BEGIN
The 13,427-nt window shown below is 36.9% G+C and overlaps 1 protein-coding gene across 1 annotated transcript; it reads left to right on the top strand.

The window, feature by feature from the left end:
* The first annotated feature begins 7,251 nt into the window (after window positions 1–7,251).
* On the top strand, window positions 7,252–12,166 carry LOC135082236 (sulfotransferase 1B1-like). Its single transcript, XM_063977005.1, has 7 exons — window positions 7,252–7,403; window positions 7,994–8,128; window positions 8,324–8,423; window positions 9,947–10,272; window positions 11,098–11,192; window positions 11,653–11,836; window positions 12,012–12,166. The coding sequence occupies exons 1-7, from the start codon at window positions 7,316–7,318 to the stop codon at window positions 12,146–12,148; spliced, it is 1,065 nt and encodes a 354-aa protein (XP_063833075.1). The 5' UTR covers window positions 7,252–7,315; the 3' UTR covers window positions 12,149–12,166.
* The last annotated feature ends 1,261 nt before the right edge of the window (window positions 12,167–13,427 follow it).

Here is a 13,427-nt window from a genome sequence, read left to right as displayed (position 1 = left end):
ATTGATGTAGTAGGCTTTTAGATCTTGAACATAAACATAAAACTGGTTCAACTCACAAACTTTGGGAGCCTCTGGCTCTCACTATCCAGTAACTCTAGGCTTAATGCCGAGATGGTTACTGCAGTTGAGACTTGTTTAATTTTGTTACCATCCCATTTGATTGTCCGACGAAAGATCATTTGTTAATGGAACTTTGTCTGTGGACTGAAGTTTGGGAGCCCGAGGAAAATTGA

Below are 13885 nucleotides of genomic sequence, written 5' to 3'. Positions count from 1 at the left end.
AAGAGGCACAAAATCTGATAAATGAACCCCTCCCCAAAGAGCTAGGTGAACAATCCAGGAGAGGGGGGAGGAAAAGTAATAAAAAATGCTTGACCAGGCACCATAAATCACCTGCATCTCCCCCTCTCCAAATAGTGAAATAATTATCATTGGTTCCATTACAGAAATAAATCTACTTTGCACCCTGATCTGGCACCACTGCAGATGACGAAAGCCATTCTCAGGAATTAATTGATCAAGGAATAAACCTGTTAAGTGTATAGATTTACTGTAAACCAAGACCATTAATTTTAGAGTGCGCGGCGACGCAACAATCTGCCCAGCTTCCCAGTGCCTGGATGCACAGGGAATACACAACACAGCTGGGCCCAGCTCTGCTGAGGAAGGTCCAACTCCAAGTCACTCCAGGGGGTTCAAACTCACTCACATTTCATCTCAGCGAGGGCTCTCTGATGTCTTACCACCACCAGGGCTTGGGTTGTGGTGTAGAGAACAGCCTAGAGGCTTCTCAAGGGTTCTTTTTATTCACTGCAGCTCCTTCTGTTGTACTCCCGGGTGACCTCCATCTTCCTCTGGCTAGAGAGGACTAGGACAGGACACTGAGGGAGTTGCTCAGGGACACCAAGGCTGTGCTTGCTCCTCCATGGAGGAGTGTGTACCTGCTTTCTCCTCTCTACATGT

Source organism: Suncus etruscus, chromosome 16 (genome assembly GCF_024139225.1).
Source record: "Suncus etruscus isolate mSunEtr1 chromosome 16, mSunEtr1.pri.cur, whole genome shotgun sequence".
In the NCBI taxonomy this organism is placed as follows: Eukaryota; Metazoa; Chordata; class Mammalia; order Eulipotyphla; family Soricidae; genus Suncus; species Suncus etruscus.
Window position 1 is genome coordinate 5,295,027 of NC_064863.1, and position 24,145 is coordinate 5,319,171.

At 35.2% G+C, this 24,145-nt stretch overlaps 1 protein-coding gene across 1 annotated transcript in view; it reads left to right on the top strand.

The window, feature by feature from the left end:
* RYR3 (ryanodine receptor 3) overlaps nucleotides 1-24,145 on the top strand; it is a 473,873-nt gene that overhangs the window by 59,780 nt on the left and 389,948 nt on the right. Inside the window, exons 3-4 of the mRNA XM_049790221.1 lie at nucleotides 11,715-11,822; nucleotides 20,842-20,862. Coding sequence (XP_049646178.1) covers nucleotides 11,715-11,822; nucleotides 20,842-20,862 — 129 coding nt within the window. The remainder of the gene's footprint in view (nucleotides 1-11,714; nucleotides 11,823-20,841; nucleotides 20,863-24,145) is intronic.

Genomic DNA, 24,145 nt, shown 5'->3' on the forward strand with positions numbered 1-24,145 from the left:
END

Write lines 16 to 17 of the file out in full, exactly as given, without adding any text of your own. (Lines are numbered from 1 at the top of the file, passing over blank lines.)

* RYR3 (ryanodine receptor 3) overlaps nucleotides 1-24,145 on the top strand; it is a 473,873-nt gene that overhangs the window by 59,780 nt on the left and 389,948 nt on the right. Inside the window, exons 3-4 of the mRNA XM_049790221.1 lie at nucleotides 11,715-11,822; nucleotides 20,842-20,862. Coding sequence (XP_049646178.1) covers nucleotides 11,715-11,822; nucleotides 20,842-20,862 — 129 coding nt within the window. The remainder of the gene's footprint in view (nucleotides 1-11,714; nucleotides 11,823-20,841; nucleotides 20,863-24,145) is intronic.

Genomic DNA, 24,145 nt, shown 5'->3' on the forward strand with positions numbered 1-24,145 from the left: